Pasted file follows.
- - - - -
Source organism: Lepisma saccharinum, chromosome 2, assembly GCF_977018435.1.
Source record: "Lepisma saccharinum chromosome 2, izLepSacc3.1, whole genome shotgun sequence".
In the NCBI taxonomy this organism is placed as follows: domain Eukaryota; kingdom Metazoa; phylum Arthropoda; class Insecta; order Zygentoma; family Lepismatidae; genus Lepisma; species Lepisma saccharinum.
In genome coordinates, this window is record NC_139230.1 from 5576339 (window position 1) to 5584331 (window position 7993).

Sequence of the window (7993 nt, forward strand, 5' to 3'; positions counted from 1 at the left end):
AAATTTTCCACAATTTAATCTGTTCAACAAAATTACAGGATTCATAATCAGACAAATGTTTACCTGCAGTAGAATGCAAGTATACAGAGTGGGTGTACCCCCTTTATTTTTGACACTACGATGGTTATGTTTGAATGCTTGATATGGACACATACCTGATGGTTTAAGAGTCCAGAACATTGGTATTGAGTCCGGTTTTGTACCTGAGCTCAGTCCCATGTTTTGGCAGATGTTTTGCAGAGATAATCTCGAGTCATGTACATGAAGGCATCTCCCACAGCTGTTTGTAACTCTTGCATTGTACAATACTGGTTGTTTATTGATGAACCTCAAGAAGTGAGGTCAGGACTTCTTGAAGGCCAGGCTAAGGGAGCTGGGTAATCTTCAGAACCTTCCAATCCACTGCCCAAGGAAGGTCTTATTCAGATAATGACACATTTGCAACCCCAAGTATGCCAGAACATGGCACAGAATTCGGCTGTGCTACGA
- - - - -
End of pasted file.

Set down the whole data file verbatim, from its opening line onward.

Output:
Source organism: Lepisma saccharinum, chromosome 2, assembly GCF_977018435.1.
Source record: "Lepisma saccharinum chromosome 2, izLepSacc3.1, whole genome shotgun sequence".
In the NCBI taxonomy this organism is placed as follows: domain Eukaryota; kingdom Metazoa; phylum Arthropoda; class Insecta; order Zygentoma; family Lepismatidae; genus Lepisma; species Lepisma saccharinum.
In genome coordinates, this window is record NC_139230.1 from 5576339 (window position 1) to 5584331 (window position 7993).

Sequence of the window (7993 nt, forward strand, 5' to 3'; positions counted from 1 at the left end):
AAATTTTCCACAATTTAATCTGTTCAACAAAATTACAGGATTCATAATCAGACAAATGTTTACCTGCAGTAGAATGCAAGTATACAGAGTGGGTGTACCCCCTTTATTTTTGACACTACGATGGTTATGTTTGAATGCTTGATATGGACACATACCTGATGGTTTAAGAGTCCAGAACATTGGTATTGAGTCCGGTTTTGTACCTGAGCTCAGTCCCATGTTTTGGCAGATGTTTTGCAGAGATAATCTCGAGTCATGTACATGAAGGCATCTCCCACAGCTGTTTGTAACTCTTGCATTGTACAATACTGGTTGTTTATTGATGAACCTCAAGAAGTGAGGTCAGGACTTCTTGAAGGCCAGGCTAAGGGAGCTGGGTAATCTTCAGAACCTTCCAATCCACTGCCCAAGGAAGGTCTTATTCAGATAATGACACATTTGCAACCCCAAGTATGCCAGAACATGGCACAGAATTCGGCTGTGCTACGA